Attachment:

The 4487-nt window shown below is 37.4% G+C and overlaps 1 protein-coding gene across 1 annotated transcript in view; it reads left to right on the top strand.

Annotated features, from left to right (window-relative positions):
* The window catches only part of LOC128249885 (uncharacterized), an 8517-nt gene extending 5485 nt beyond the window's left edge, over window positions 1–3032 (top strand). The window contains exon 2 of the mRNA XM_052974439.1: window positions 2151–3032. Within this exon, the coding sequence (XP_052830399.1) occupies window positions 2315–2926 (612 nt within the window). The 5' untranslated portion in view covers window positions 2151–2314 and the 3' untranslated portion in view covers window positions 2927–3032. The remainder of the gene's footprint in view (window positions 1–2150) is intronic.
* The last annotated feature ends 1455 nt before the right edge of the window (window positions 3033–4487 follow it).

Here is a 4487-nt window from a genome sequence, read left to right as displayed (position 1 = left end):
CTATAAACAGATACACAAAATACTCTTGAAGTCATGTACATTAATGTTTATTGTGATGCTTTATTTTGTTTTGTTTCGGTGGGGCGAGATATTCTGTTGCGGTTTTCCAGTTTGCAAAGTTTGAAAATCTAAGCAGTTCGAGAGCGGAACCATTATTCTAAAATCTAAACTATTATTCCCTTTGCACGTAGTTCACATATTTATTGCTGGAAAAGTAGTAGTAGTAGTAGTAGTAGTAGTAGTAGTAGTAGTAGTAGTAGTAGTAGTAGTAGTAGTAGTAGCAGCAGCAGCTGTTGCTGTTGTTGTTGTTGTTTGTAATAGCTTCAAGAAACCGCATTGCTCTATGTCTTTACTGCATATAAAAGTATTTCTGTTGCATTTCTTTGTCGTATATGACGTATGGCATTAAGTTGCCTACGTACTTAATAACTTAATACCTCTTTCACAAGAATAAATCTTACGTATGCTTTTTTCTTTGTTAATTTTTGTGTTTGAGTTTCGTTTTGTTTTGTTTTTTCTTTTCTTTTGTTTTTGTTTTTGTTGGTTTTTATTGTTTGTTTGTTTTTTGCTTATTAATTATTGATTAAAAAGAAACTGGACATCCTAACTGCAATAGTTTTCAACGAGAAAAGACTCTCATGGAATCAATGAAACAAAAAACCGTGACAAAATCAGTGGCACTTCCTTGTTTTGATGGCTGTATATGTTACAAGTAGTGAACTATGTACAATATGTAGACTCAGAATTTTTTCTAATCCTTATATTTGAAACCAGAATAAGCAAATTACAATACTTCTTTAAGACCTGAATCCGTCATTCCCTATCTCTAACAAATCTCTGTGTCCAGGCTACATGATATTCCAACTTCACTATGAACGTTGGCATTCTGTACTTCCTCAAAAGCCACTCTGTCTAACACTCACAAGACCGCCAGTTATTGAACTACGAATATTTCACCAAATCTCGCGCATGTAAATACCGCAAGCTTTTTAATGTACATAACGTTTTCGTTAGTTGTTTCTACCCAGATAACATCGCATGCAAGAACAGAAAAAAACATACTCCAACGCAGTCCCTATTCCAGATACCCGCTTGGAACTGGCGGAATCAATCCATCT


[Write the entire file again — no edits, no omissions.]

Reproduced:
The 4487-nt window shown below is 37.4% G+C and overlaps 1 protein-coding gene across 1 annotated transcript in view; it reads left to right on the top strand.

Annotated features, from left to right (window-relative positions):
* The window catches only part of LOC128249885 (uncharacterized), an 8517-nt gene extending 5485 nt beyond the window's left edge, over window positions 1–3032 (top strand). The window contains exon 2 of the mRNA XM_052974439.1: window positions 2151–3032. Within this exon, the coding sequence (XP_052830399.1) occupies window positions 2315–2926 (612 nt within the window). The 5' untranslated portion in view covers window positions 2151–2314 and the 3' untranslated portion in view covers window positions 2927–3032. The remainder of the gene's footprint in view (window positions 1–2150) is intronic.
* The last annotated feature ends 1455 nt before the right edge of the window (window positions 3033–4487 follow it).

Here is a 4487-nt window from a genome sequence, read left to right as displayed (position 1 = left end):
CTATAAACAGATACACAAAATACTCTTGAAGTCATGTACATTAATGTTTATTGTGATGCTTTATTTTGTTTTGTTTCGGTGGGGCGAGATATTCTGTTGCGGTTTTCCAGTTTGCAAAGTTTGAAAATCTAAGCAGTTCGAGAGCGGAACCATTATTCTAAAATCTAAACTATTATTCCCTTTGCACGTAGTTCACATATTTATTGCTGGAAAAGTAGTAGTAGTAGTAGTAGTAGTAGTAGTAGTAGTAGTAGTAGTAGTAGTAGTAGTAGTAGTAGTAGCAGCAGCAGCTGTTGCTGTTGTTGTTGTTGTTTGTAATAGCTTCAAGAAACCGCATTGCTCTATGTCTTTACTGCATATAAAAGTATTTCTGTTGCATTTCTTTGTCGTATATGACGTATGGCATTAAGTTGCCTACGTACTTAATAACTTAATACCTCTTTCACAAGAATAAATCTTACGTATGCTTTTTTCTTTGTTAATTTTTGTGTTTGAGTTTCGTTTTGTTTTGTTTTTTCTTTTCTTTTGTTTTTGTTTTTGTTGGTTTTTATTGTTTGTTTGTTTTTTGCTTATTAATTATTGATTAAAAAGAAACTGGACATCCTAACTGCAATAGTTTTCAACGAGAAAAGACTCTCATGGAATCAATGAAACAAAAAACCGTGACAAAATCAGTGGCACTTCCTTGTTTTGATGGCTGTATATGTTACAAGTAGTGAACTATGTACAATATGTAGACTCAGAATTTTTTCTAATCCTTATATTTGAAACCAGAATAAGCAAATTACAATACTTCTTTAAGACCTGAATCCGTCATTCCCTATCTCTAACAAATCTCTGTGTCCAGGCTACATGATATTCCAACTTCACTATGAACGTTGGCATTCTGTACTTCCTCAAAAGCCACTCTGTCTAACACTCACAAGACCGCCAGTTATTGAACTACGAATATTTCACCAAATCTCGCGCATGTAAATACCGCAAGCTTTTTAATGTACATAACGTTTTCGTTAGTTGTTTCTACCCAGATAACATCGCATGCAAGAACAGAAAAAAACATACTCCAACGCAGTCCCTATTCCAGATACCCGCTTGGAACTGGCGGAATCAATCCATCT